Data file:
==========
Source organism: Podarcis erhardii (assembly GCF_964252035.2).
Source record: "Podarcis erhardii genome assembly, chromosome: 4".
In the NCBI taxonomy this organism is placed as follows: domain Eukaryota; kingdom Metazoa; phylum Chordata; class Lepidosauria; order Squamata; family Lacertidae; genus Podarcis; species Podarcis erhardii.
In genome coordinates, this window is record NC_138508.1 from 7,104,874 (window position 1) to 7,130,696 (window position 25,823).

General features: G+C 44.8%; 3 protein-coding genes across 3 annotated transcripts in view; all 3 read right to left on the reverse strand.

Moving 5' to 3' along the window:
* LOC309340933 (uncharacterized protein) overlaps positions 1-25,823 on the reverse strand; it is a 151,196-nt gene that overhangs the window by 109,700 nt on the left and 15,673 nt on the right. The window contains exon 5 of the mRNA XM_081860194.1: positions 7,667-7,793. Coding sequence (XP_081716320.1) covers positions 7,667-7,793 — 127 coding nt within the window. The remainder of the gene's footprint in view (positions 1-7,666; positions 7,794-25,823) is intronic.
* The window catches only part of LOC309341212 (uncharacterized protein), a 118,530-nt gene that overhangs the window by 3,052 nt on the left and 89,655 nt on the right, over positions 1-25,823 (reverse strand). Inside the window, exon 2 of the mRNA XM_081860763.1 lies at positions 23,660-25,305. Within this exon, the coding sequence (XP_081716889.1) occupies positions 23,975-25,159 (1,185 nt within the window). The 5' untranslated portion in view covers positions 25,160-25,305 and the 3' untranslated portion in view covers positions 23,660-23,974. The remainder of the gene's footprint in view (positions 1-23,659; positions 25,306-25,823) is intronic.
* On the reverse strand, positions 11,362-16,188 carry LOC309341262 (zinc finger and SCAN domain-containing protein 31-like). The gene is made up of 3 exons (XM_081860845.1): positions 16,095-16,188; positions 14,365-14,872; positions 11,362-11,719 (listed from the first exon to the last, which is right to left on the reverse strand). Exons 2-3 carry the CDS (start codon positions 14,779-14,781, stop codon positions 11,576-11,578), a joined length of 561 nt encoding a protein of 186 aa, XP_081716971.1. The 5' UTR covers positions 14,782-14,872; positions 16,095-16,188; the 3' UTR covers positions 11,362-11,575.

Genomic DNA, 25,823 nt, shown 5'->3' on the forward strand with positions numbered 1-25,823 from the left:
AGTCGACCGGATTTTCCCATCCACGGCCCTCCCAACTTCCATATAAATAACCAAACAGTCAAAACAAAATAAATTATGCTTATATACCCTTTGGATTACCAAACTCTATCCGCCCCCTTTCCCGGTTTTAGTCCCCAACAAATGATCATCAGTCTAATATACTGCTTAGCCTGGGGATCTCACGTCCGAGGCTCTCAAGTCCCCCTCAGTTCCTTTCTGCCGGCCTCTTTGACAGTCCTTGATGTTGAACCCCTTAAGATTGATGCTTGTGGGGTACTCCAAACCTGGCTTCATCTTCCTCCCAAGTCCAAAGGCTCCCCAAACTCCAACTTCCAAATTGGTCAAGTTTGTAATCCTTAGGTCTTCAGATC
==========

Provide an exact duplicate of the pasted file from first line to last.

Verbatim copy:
Source organism: Podarcis erhardii (assembly GCF_964252035.2).
Source record: "Podarcis erhardii genome assembly, chromosome: 4".
In the NCBI taxonomy this organism is placed as follows: domain Eukaryota; kingdom Metazoa; phylum Chordata; class Lepidosauria; order Squamata; family Lacertidae; genus Podarcis; species Podarcis erhardii.
In genome coordinates, this window is record NC_138508.1 from 7,104,874 (window position 1) to 7,130,696 (window position 25,823).

General features: G+C 44.8%; 3 protein-coding genes across 3 annotated transcripts in view; all 3 read right to left on the reverse strand.

Moving 5' to 3' along the window:
* LOC309340933 (uncharacterized protein) overlaps positions 1-25,823 on the reverse strand; it is a 151,196-nt gene that overhangs the window by 109,700 nt on the left and 15,673 nt on the right. The window contains exon 5 of the mRNA XM_081860194.1: positions 7,667-7,793. Coding sequence (XP_081716320.1) covers positions 7,667-7,793 — 127 coding nt within the window. The remainder of the gene's footprint in view (positions 1-7,666; positions 7,794-25,823) is intronic.
* The window catches only part of LOC309341212 (uncharacterized protein), a 118,530-nt gene that overhangs the window by 3,052 nt on the left and 89,655 nt on the right, over positions 1-25,823 (reverse strand). Inside the window, exon 2 of the mRNA XM_081860763.1 lies at positions 23,660-25,305. Within this exon, the coding sequence (XP_081716889.1) occupies positions 23,975-25,159 (1,185 nt within the window). The 5' untranslated portion in view covers positions 25,160-25,305 and the 3' untranslated portion in view covers positions 23,660-23,974. The remainder of the gene's footprint in view (positions 1-23,659; positions 25,306-25,823) is intronic.
* On the reverse strand, positions 11,362-16,188 carry LOC309341262 (zinc finger and SCAN domain-containing protein 31-like). The gene is made up of 3 exons (XM_081860845.1): positions 16,095-16,188; positions 14,365-14,872; positions 11,362-11,719 (listed from the first exon to the last, which is right to left on the reverse strand). Exons 2-3 carry the CDS (start codon positions 14,779-14,781, stop codon positions 11,576-11,578), a joined length of 561 nt encoding a protein of 186 aa, XP_081716971.1. The 5' UTR covers positions 14,782-14,872; positions 16,095-16,188; the 3' UTR covers positions 11,362-11,575.

Genomic DNA, 25,823 nt, shown 5'->3' on the forward strand with positions numbered 1-25,823 from the left:
AGTCGACCGGATTTTCCCATCCACGGCCCTCCCAACTTCCATATAAATAACCAAACAGTCAAAACAAAATAAATTATGCTTATATACCCTTTGGATTACCAAACTCTATCCGCCCCCTTTCCCGGTTTTAGTCCCCAACAAATGATCATCAGTCTAATATACTGCTTAGCCTGGGGATCTCACGTCCGAGGCTCTCAAGTCCCCCTCAGTTCCTTTCTGCCGGCCTCTTTGACAGTCCTTGATGTTGAACCCCTTAAGATTGATGCTTGTGGGGTACTCCAAACCTGGCTTCATCTTCCTCCCAAGTCCAAAGGCTCCCCAAACTCCAACTTCCAAATTGGTCAAGTTTGTAATCCTTAGGTCTTCAGATC